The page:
An Alternative Rebuttal to Ed Muth

By Phil Nadeau.

This letter was sent to Scott Berinato, the author of the ZDNet
Ed Muth Interview. I wouldn’t consider this a polished or finished
rebuttal, but it makes some points that thus far have not been made
in the favor of Linux and OSS. Share and enjoy.A point-by-point
rebuttal would take me all night, so I’ll just touch on the main

I do not understand why Linux should have a higher TCO (Total
Cost of Ownership) than NT, when a lot of software that is ‘value
added’ under NT (and even other Unices such as SGI or Sun) is
included in almost every Linux distribution. Therefore, I do not
understand why Mr. Muth’s perceived lack of commerical software
support for Linux would affect the cost of ownership for a Linux
based server. The most expensive component of any software
installation is the human operator, and these are required just as
much with NT as they are with any other OS. This is the real issue
for determining TCO.

While I do not have hard numbers available as to which requires
more maintainence, Linux or NT, seven years of sysadmin experience
would make me bet on Linux. NT works as long as you don’t push it
outside the narrow design envolope that MS set for it. Linux
continually exceeds all design expectations, and several or my
clients are strictly Linux/FreeBSD shops – because one admin can
manage sixty mission-critical servers without breaking a sweat.
Let’s see NT host a quarter million web sites without a small army
rebooting each host every fifteen minutes.

Regarding the (lack of) a Linux ‘Long-Term Development Roadmap’:
I know of no such roadmap for Microsoft, either. At least, I know
of no roadmap they wish to share with the public. This is because
Microsoft is not an innovator or leader, merely a fast follower.
Their roadmap is determined by whatever everyone else is doing to
make money… then MS tries to leverage its market clout to get
everyone to buy their cheap knockoff.

If we grant Mr. Muth the point that Linux lacks integration,
then that can only further our argument because anyone – you, me,
the CEO of Boeing, or a potato farmer in Mexico – can crack open
the system and tailor it to his needs. Nobody has to worry that
modifying the web browser will break the word processor (a
misfeature of Win98 that Microsoft is using in their defense in the
DoJ trial).

Nobody but Microsoft thinks that such tight integration is a
good idea, because it isn’t. It’s bad engineering. Good engineering
– true integration – divides a software system into layers, each of
which has interfaces for above and below, heavily over-engineered
for expansion. That’s how good software is made. Microsoft uses
‘integration’ as their new excuse to cut corners and muscle out the

Further, I do not see how the alleged lack of a roadmap could
lead to technical risk in using an OS. People use computers to
accomplish specific tasks. No company can anticipate perfectly the
needs of the entirety of their potential market. By using the
distributed open-source model, Linux is actually in a better
position to meet customer needs, because it is the customers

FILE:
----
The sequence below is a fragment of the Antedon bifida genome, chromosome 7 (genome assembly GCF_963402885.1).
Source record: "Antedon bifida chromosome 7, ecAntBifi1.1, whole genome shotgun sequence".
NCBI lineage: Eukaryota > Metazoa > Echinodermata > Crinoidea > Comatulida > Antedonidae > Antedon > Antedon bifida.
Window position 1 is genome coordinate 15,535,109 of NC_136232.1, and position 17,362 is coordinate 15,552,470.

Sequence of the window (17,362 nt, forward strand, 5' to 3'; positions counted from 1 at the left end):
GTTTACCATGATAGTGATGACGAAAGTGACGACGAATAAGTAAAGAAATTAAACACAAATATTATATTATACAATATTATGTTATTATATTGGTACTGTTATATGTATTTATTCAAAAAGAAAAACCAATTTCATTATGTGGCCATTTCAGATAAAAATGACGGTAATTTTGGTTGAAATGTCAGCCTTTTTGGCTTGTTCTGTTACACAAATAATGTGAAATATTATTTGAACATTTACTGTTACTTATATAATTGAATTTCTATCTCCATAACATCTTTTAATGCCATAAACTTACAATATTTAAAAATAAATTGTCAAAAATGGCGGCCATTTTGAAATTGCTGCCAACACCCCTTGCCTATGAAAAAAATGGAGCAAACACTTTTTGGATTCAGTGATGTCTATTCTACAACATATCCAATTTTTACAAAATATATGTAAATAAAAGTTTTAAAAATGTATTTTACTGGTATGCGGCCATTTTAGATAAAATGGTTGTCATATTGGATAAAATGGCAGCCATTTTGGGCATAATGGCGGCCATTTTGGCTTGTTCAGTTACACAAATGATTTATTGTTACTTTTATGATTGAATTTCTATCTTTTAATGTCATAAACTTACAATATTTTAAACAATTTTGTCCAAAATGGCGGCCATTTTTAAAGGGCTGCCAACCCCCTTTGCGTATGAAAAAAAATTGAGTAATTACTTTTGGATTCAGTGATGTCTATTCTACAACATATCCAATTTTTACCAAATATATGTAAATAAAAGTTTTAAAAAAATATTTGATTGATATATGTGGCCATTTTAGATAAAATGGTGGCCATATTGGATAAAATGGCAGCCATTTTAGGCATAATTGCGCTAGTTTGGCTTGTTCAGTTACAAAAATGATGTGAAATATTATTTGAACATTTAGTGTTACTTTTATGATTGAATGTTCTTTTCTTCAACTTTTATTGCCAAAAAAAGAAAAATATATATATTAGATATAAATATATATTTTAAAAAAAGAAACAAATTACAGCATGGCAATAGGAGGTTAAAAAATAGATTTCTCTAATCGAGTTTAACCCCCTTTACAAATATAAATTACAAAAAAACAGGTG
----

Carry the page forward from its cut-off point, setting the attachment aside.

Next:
themselves who drive the development. The open, loose nature of the
platform offers the user a greater ability to tailor his system to
his needs, outside of the limited design envelope of the original

Mr. Muth’s comments on the quality of the personnel in the Linux
community is almost insulting:

“I find it hard to believe that some of the best computer
scientists in the world will want to do their work for free,” he
said. “Without a long-term technical road map, without
multimillion-dollar test labs, someone wants me to believe these
visionary programmers and developers will want to do the best work
of their lives and then give it away. I do not believe in that
vision of the future.”

Mr. Muth is apparently not familiar with how science (real
science) works. A scientist’s goal is to obtain scientific credit,
and it is often said in academic circles that one must ‘publish or
perish’. Publishing results – good results – is how one obtains
scientific credibility, something more valuable to scientists than

In short, we AREN’T giving our work away for nothing. We get
paid in credibility. Linux developers have no respect for
Microsoft, because they haven’t garnered any credibility, only a
hell of a lot of money.

Linux developers are also ‘paid’ by the very existance of Linux.
Because of our efforts, we have a stable, cost-effective, flexible
operating system available that we can use to get things done and
make a living. I could not make a living using Microsoft as a
platform, because I cannot afford their exorbitant costs for
(frequently inadequate) solutions, and I cannot trust them to put
my clients’ interests ahead of the Microsoft corporate agenda. I
can trust Linux.

Mr. Muth’s argument appears to be ‘We’re Microsoft, We’re Big,
We’re Bad, We’ve got Market Share. Buy our product because everyone
supports us. Don’t buy linux because you don’t know what you are

It is true that nailing down exact numbers on Linux
installations worldwide is impossible. However, using that to build
a case against any software is a flawed argument, based on playing
to your audience’s fears.

Where I come from, we call this FUD, and it stinks.

–Phil Nadeau
Freelance Software Wizard

[Feel free to quote me, as long as it is in appropriate context,
or to distribute this memo as you see fit. I welcome your

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